Hotel chain Marriott disclosed a security breach that impacted more than 5.2 million hotel guests who used the company's loyalty app.
According to a breach notification on its website, Marriott learned of the security breach at the end of February, when it discovered that a hacker had used the login credentials of two employees from one of its franchise properties to access customer information from the app's backend systems.
Marriot says the hack dated back to mid-January but did not disclose additional details about how it happened.
Marriott says the intruder had direct access to Marriott Bonvoy loyalty data such as:
- Contact details (e.g., name, mailing address, email address, and phone number)
- Loyalty Account Information (e.g., account number and points balance, but not passwords)
- Additional Personal Details (e.g., company, gender, and birthday day and month)
- Partnerships and Affiliations (e.g., linked airline loyalty programs and numbers)
- Preferences (e.g., stay/room preferences and language preference)
Marriott said, "Although our investigation is ongoing, we currently have no reason to believe that the information involved included Marriott Bonvoy account passwords or PINs, payment card information, passport information, national IDs, or driver’s license numbers."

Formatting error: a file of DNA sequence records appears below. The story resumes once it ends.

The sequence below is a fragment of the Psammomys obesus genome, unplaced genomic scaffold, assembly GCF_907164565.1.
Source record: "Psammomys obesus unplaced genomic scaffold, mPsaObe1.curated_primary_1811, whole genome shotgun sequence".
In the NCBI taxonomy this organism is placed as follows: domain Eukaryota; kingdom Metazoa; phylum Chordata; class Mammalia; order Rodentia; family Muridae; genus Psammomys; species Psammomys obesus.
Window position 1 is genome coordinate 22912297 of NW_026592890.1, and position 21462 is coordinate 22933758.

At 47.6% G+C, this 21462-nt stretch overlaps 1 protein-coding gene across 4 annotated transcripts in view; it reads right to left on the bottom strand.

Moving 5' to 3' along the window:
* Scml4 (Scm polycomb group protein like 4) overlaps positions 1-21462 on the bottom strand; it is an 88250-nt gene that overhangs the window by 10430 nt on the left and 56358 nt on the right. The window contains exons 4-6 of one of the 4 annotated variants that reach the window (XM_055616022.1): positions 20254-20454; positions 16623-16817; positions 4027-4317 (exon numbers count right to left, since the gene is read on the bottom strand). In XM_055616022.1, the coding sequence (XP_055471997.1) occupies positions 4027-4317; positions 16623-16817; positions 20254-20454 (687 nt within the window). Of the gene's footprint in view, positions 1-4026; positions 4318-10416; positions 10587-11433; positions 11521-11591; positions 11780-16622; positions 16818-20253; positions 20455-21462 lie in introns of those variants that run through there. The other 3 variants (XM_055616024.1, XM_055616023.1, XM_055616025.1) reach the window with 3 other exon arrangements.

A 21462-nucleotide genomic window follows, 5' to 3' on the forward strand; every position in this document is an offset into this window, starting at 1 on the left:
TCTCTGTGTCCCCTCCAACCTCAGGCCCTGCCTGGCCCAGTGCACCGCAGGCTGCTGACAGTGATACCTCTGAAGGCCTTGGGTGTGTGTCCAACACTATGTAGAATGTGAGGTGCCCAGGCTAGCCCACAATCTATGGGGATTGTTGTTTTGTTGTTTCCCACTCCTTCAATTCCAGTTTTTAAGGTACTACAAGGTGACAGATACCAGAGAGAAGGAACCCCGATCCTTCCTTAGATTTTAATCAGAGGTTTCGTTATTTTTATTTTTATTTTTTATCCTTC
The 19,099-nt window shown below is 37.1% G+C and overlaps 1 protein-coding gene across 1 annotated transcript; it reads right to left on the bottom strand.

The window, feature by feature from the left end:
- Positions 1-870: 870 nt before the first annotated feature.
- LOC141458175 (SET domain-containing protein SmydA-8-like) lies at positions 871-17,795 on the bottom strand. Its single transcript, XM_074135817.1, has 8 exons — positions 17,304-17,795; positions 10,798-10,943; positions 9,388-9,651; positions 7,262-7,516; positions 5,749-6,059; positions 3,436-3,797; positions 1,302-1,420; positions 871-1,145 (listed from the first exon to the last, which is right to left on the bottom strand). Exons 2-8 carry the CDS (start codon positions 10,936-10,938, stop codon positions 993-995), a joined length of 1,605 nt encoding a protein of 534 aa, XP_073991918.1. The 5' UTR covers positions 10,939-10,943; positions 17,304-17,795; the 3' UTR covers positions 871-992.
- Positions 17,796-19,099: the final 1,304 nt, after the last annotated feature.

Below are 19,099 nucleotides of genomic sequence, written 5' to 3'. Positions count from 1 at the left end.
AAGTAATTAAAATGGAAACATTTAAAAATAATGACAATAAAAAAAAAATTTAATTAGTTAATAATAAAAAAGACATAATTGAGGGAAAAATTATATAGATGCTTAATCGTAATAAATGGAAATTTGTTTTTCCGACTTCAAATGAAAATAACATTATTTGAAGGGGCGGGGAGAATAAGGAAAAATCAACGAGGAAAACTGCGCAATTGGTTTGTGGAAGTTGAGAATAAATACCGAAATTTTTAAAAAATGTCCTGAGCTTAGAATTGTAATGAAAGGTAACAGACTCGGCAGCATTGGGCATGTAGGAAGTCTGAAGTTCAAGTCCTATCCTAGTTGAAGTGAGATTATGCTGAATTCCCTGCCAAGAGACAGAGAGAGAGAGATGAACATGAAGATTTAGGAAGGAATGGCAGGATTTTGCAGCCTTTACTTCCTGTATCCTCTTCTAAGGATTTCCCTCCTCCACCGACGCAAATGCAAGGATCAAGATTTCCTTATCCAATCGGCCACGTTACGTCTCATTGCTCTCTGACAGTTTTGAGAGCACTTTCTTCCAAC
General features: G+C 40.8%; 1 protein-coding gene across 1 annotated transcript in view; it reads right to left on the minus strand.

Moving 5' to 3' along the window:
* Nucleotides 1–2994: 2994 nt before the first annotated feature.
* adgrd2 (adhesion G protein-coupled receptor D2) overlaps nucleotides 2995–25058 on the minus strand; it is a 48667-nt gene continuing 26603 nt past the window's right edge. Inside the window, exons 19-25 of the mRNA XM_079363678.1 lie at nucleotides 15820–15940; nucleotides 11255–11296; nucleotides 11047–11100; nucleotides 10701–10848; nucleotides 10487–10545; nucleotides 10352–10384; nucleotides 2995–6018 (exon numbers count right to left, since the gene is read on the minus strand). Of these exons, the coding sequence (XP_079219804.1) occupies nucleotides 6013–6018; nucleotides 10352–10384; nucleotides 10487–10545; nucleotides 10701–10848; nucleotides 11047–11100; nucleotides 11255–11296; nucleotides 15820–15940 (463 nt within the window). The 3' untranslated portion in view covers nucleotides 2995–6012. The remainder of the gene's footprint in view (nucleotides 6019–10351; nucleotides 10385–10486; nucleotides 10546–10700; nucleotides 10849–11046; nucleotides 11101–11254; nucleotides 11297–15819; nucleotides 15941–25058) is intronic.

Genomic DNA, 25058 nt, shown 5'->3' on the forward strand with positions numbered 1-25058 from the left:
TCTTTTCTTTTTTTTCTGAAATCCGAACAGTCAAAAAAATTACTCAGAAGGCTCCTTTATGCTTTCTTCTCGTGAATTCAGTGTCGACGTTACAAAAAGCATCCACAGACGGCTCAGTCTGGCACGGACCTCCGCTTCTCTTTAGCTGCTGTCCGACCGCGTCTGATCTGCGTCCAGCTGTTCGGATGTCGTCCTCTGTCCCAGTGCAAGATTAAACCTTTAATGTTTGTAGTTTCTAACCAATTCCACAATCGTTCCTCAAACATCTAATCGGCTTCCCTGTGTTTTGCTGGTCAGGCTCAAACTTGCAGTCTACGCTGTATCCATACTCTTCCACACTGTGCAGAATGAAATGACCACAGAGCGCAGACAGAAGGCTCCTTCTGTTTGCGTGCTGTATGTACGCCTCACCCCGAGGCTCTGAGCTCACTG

Marriott launched a web portal where app users can check if they're one of the 5.2 million users impacted by the security breach, and what data the hacker might have accessed.
This is the second security breach the hotel chain has disclosed in the past 16 months.
Chris Morales, head of security analytics at Vectra, says that, "Recent Vectra research shows that privileged access from unknown hosts occurs inside every industry, leading to unintended exposure of critical systems. Yet these privileged accounts rarely receive direct oversight or technical control of how they are used, even when privileged access management tools are in place. It is this lack of oversight or understanding of how privileged accounts are being used that creates the operational and financial risk for organizations. If used improperly, privileged accounts have the power to cause much damage, including data theft, espionage, sabotage, or ransom."